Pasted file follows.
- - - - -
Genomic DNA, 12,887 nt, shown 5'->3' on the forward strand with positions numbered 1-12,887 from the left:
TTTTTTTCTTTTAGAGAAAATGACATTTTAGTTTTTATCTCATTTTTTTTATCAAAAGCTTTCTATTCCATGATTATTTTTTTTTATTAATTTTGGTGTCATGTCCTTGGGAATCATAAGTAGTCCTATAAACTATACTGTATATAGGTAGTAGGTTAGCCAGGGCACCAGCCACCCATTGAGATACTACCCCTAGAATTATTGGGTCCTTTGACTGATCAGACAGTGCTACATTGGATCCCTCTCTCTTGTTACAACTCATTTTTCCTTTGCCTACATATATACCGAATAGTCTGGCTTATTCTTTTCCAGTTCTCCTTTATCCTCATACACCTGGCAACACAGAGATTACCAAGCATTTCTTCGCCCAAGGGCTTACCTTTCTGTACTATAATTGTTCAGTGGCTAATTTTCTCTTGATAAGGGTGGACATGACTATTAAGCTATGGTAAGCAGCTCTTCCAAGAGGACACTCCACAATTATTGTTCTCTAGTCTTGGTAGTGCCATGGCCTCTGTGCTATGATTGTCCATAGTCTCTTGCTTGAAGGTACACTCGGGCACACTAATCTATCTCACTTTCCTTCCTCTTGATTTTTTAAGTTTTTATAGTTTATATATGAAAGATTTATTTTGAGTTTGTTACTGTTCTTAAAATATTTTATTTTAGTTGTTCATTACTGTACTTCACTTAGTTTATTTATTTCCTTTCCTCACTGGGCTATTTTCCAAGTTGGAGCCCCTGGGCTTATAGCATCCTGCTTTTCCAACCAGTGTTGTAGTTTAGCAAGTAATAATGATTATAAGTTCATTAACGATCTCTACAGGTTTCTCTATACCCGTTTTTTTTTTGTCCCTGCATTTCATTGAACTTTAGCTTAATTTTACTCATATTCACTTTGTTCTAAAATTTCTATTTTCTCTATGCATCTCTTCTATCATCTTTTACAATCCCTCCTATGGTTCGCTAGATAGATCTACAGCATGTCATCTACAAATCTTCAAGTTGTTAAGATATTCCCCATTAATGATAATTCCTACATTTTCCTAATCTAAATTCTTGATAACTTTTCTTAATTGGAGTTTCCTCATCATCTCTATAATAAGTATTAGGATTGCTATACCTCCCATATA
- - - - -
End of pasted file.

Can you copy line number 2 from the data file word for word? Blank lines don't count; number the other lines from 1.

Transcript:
TTTTTTTCTTTTAGAGAAAATGACATTTTAGTTTTTATCTCATTTTTTTTATCAAAAGCTTTCTATTCCATGATTATTTTTTTTTATTAATTTTGGTGTCATGTCCTTGGGAATCATAAGTAGTCCTATAAACTATACTGTATATAGGTAGTAGGTTAGCCAGGGCACCAGCCACCCATTGAGATACTACCCCTAGAATTATTGGGTCCTTTGACTGATCAGACAGTGCTACATTGGATCCCTCTCTCTTGTTACAACTCATTTTTCCTTTGCCTACATATATACCGAATAGTCTGGCTTATTCTTTTCCAGTTCTCCTTTATCCTCATACACCTGGCAACACAGAGATTACCAAGCATTTCTTCGCCCAAGGGCTTACCTTTCTGTACTATAATTGTTCAGTGGCTAATTTTCTCTTGATAAGGGTGGACATGACTATTAAGCTATGGTAAGCAGCTCTTCCAAGAGGACACTCCACAATTATTGTTCTCTAGTCTTGGTAGTGCCATGGCCTCTGTGCTATGATTGTCCATAGTCTCTTGCTTGAAGGTACACTCGGGCACACTAATCTATCTCACTTTCCTTCCTCTTGATTTTTTAAGTTTTTATAGTTTATATATGAAAGATTTATTTTGAGTTTGTTACTGTTCTTAAAATATTTTATTTTAGTTGTTCATTACTGTACTTCACTTAGTTTATTTATTTCCTTTCCTCACTGGGCTATTTTCCAAGTTGGAGCCCCTGGGCTTATAGCATCCTGCTTTTCCAACCAGTGTTGTAGTTTAGCAAGTAATAATGATTATAAGTTCATTAACGATCTCTACAGGTTTCTCTATACCCGTTTTTTTTTTGTCCCTGCATTTCATTGAACTTTAGCTTAATTTTACTCATATTCACTTTGTTCTAAAATTTCTATTTTCTCTATGCATCTCTTCTATCATCTTTTACAATCCCTCCTATGGTTCGCTAGATAGATCTACAGCATGTCATCTACAAATCTTCAAGTTGTTAAGATATTCCCCATTAATGATAATTCCTACATTTTCCTAATCTAAATTCTTGATAACTTTTCTTAATTGGAGTTTCCTCATCATCTCTATAATAAGTATTAGGATTGCTATACCTCCCATATA